East Liberty developed more or less independently of Pittsburgh until the Pennsylvania Railroad opened the East Liberty station in the 1850s. This passenger depot served to connect East Liberty to the city; twenty-six trains transported people to and from downtown on a daily basis.[5] The rail connection was of crucial importance for the area's future development, because Pittsburgh was just about to enter its industrial boom period that would last between the end of the Civil War and World War I. As the city's population swelled to fuel the burgeoning iron and steel industry, East Liberty grew too. The neighborhood's population increased from under 1,000 in 1850 to over 46,000 by 1910.[6] East Liberty acted as a first-ring residential suburb for elite families looking to escape the industrial smoke and soot of the city. By the turn of the century, it was one of the richest suburbs in America, containing many of the wealthy industrialists’ mansions.[7] However, East Liberty was not exclusively an elite, Anglo-American neighborhood. The East Liberty Station brought floods of European immigrants and African American migrants from the South, who were drawn by Pittsburgh's manufacturing and industrial jobs. The neighborhood became home to an impressive number of churches for various religions and ethnicities by the late nineteenth century. There were separate places of worship for German and Italian Protestants, Irish, Italian and German Catholics, as well as a Presbyterian church for Anglo-Americans and an AME church for African Americans.[8] East Liberty's diverse mix of Italian, Anglo-American, German, African-American, Jewish, Polish, Greek, and Irish residents stayed intact until after World War II.

On June 30, 1868, the City of Pittsburgh annexed Collins and Liberty townships, which together included East Liberty. Thanks to its favorable location and Mellon's guiding hand, East Liberty became a thriving commercial center in the following years. East Liberty's merchants served many of Pittsburgh's industrial millionaires, who settled in nearby Shadyside and Point Breeze. Professionals in Highland Park and Friendship and laborers in Bloomfield and Garfield also shopped in East Liberty. There were four movie theaters. Actor-singer Dick Powell got his start singing at the Enright Theater. By 1950, the area was a bustling and fully urban marketplace, anchored by Sears-Roebuck store on Highland Avenue and (Albert J )Mansmann's Department Store on Penn Avenue. It had become the largest, in terms of sales dollars, non-center-city business district in the country.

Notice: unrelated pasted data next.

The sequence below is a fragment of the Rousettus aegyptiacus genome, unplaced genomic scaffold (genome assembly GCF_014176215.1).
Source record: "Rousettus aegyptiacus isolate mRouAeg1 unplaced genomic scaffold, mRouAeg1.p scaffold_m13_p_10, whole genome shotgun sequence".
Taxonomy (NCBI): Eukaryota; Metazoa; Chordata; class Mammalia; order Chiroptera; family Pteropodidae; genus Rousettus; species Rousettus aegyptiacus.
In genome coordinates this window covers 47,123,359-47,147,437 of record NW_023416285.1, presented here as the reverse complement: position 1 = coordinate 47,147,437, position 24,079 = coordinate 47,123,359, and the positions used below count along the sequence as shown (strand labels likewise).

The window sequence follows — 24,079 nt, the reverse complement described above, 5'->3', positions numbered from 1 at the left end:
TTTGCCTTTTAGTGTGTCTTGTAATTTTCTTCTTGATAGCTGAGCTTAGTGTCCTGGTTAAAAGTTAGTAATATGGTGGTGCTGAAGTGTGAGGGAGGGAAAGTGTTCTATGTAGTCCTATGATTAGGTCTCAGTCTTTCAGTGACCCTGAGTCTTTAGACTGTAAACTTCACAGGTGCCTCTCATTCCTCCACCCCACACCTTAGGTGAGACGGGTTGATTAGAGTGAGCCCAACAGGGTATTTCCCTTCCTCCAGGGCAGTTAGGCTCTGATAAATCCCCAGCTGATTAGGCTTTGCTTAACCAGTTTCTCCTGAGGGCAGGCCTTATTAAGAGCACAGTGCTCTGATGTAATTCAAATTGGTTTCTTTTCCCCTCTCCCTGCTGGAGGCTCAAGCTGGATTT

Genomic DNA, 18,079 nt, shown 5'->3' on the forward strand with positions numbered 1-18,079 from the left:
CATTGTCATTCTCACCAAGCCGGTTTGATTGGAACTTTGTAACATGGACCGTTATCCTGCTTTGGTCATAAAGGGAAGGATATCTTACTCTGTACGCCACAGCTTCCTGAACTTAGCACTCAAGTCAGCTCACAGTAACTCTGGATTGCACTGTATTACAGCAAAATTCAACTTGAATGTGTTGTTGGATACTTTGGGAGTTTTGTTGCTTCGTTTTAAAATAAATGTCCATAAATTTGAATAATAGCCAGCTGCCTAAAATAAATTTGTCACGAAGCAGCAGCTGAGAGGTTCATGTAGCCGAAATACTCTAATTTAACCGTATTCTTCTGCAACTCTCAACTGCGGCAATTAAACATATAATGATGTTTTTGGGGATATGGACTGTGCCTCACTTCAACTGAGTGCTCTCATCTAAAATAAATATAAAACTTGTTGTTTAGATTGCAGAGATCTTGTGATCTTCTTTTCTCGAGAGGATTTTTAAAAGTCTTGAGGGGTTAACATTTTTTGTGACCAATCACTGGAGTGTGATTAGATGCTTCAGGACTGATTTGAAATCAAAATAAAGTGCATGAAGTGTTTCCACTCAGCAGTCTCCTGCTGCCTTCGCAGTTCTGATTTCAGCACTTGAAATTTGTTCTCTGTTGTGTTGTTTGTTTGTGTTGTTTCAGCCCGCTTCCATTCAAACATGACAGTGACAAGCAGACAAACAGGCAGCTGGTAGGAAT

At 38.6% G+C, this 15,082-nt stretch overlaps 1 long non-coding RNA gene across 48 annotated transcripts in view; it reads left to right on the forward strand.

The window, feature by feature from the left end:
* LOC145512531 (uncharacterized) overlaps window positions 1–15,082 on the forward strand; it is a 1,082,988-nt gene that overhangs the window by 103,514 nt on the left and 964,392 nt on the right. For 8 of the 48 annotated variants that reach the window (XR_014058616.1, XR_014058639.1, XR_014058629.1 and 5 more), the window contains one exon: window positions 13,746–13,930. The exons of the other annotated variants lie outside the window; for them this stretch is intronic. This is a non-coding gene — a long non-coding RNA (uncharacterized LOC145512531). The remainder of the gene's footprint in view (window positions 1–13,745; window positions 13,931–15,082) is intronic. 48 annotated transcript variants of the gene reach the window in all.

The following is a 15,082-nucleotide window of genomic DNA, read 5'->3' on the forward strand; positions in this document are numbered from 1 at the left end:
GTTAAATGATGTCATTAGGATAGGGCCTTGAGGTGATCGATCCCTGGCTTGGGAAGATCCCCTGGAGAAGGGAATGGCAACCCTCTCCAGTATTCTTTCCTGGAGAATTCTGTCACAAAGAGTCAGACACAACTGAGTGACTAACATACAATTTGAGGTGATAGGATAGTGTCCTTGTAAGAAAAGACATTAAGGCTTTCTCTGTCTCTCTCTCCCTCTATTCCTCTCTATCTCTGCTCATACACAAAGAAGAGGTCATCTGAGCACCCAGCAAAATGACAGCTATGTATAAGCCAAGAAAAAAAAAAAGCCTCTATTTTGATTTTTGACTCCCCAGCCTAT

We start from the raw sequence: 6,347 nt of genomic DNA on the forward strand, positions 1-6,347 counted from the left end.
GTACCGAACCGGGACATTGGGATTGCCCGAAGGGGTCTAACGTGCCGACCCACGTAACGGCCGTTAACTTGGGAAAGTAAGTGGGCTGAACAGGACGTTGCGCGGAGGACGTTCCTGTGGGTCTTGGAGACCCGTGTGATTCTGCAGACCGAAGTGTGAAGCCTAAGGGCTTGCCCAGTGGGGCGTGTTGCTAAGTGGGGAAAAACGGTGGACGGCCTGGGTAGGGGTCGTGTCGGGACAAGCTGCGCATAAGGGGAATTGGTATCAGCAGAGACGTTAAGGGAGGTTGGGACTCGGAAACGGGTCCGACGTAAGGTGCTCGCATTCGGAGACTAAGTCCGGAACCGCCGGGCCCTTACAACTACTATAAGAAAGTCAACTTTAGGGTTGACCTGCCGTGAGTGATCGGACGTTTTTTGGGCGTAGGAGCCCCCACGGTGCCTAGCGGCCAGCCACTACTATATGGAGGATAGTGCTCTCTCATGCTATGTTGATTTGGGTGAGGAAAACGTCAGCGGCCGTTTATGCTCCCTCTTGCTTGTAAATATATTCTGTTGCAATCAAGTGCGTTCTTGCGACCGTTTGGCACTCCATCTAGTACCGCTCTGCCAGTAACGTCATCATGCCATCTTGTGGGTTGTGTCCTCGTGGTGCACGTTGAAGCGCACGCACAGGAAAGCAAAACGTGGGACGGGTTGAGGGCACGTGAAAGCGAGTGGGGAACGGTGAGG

East Liberty's decline was precipitated by a series of government policies relating to the underwriting of mortgages for homes commonly referred to as redlining. The residential areas immediately surrounding East Liberty's main business district consisted primarily of tightly packed wood frame homes built in the mid-to-late 1800s..[9] In 1937, The George F Cram Company undertook the creation of federally sponsored surveys and maps which ultimately became the 'redlined' maps used by banks for underwriting. The Cram Maps listed this housing stock as "obsolete," noted the "infiltration of Jews... and Negroes", and the large number of people on relief (the New Deal version of Welfare) as justification for redlining the area.[10] The result of this redlining was two-fold; first, it made accessing conventional forms of credit for home purchases and renovations difficult; and second, it fostered segregation of low income minorities in a neighborhood that was clearly racially diverse in 1937.[11][12]

Because most real estate is purchased with a mortgage, and banks would not lend against properties in redlined areas, most prospective buyers could not buy homes in the area at competitive prices, causing an artificial collapse of demand and property value. Without capital to fund repairs and renovations, homes in poor repair deteriorated over time.[10] Indeed, when Urban Renewal's blight remediation via demolition was undertaken in the 1960s, the areas redlined in 1937 were those designated as blighted, and razed.